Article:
With the New York primary looming, superdelegate Bill Clinton, has stated that he will throw his support behind whichever candidate wins the Empire State on April 19.
Clinton faced calls on Thursday to recuse himself as a superdelegate to avoid a conflict-of-interest.
He pointed to the 2008 Democratic primary where he gave his superdelegate vote to Barack Obama over his wife, Hillary, as evidence of his lack of bias.
“It happened last time,” Bill Clinton told The New York Daily News. “Last time I did what my candidate asked. I voted for Barack Obama.”
Despite Bill Clinton’s pledge to stay impartial and follow the will of the people of New York, some of New York’s 44 superdelegates have said that they will not break ranks with Hillary even if she loses the New York primary.
“Hillary Clinton is Congresswoman Lowey’s friend, colleague and her constituent, and she is behind her 100 percent,” said Elizabeth Stanley, the chief of staff for Westchester County Rep. Nita Lowey.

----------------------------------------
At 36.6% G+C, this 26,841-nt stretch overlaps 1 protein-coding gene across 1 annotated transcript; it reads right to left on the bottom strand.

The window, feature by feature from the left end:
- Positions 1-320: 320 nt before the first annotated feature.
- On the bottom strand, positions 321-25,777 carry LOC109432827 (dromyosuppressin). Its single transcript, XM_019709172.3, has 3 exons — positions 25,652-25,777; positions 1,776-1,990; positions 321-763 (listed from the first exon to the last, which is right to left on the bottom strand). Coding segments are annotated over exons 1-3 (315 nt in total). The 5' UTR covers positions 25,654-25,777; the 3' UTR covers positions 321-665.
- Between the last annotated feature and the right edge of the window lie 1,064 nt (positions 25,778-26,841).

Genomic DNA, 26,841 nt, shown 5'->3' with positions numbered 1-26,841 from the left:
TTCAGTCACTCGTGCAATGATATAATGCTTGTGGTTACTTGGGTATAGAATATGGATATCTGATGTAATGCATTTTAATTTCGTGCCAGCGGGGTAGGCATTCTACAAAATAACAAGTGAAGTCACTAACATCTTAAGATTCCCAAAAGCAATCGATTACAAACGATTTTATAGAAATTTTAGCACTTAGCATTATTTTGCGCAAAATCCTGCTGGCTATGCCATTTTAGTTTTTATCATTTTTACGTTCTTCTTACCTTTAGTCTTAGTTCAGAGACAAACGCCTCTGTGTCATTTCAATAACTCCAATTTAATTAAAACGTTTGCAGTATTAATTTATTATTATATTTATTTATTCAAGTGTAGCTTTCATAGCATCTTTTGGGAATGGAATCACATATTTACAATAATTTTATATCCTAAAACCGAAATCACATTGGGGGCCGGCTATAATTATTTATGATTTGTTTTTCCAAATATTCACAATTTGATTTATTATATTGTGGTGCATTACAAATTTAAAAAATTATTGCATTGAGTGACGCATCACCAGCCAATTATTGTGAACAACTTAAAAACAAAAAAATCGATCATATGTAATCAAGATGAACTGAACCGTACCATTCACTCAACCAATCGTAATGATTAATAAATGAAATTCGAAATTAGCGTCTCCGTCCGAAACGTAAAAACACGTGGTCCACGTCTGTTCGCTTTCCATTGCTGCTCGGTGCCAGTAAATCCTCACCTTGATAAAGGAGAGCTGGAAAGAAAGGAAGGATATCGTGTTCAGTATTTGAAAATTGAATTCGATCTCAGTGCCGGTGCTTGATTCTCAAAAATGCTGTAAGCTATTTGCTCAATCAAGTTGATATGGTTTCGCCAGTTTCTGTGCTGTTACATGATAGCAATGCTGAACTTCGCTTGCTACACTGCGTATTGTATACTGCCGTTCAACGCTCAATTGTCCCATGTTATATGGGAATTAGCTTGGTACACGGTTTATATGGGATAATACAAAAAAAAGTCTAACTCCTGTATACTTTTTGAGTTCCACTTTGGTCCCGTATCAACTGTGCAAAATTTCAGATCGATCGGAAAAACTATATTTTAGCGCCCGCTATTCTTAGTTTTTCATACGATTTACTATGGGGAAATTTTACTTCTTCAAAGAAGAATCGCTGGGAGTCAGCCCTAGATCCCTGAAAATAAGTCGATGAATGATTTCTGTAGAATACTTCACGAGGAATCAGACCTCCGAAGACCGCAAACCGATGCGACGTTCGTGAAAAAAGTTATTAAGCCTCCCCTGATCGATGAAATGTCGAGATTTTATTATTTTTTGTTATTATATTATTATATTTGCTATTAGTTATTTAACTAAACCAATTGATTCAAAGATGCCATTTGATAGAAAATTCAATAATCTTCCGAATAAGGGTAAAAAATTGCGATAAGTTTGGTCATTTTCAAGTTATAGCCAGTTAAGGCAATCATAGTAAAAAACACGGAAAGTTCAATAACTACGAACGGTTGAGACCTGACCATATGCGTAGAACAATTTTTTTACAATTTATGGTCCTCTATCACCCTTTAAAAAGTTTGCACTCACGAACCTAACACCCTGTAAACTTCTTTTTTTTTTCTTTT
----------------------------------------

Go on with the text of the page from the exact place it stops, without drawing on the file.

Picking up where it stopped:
“I would not under any circumstances switch my allegiance from Secretary Clinton to Senator Sanders,” Queens Congressman Gregory Meeks said.
Most superdelegates are members of the Democratic Party establishment, and are therefore more likely to support an establishment candidate like Clinton over Sanders.
Sanders has won 15 states, some by large margins of 80-20 percent. Despite this momentum, nearly 500 superdelegates have said they will not listen to the will of the people.
See the full list of superdelegates here.
Clinton currently has 473 superdelegates, Sanders has 32, but there are still 209 superdelegates up for grabs and some might change their choice at the convention.
Superdelegates, while un-elected, are also a small fraction of the total number of delegates on the table.
There are approximately 4, 770 delegates in total and 2, 383 are needed to win the Democratic nomination.
[New York Daily News]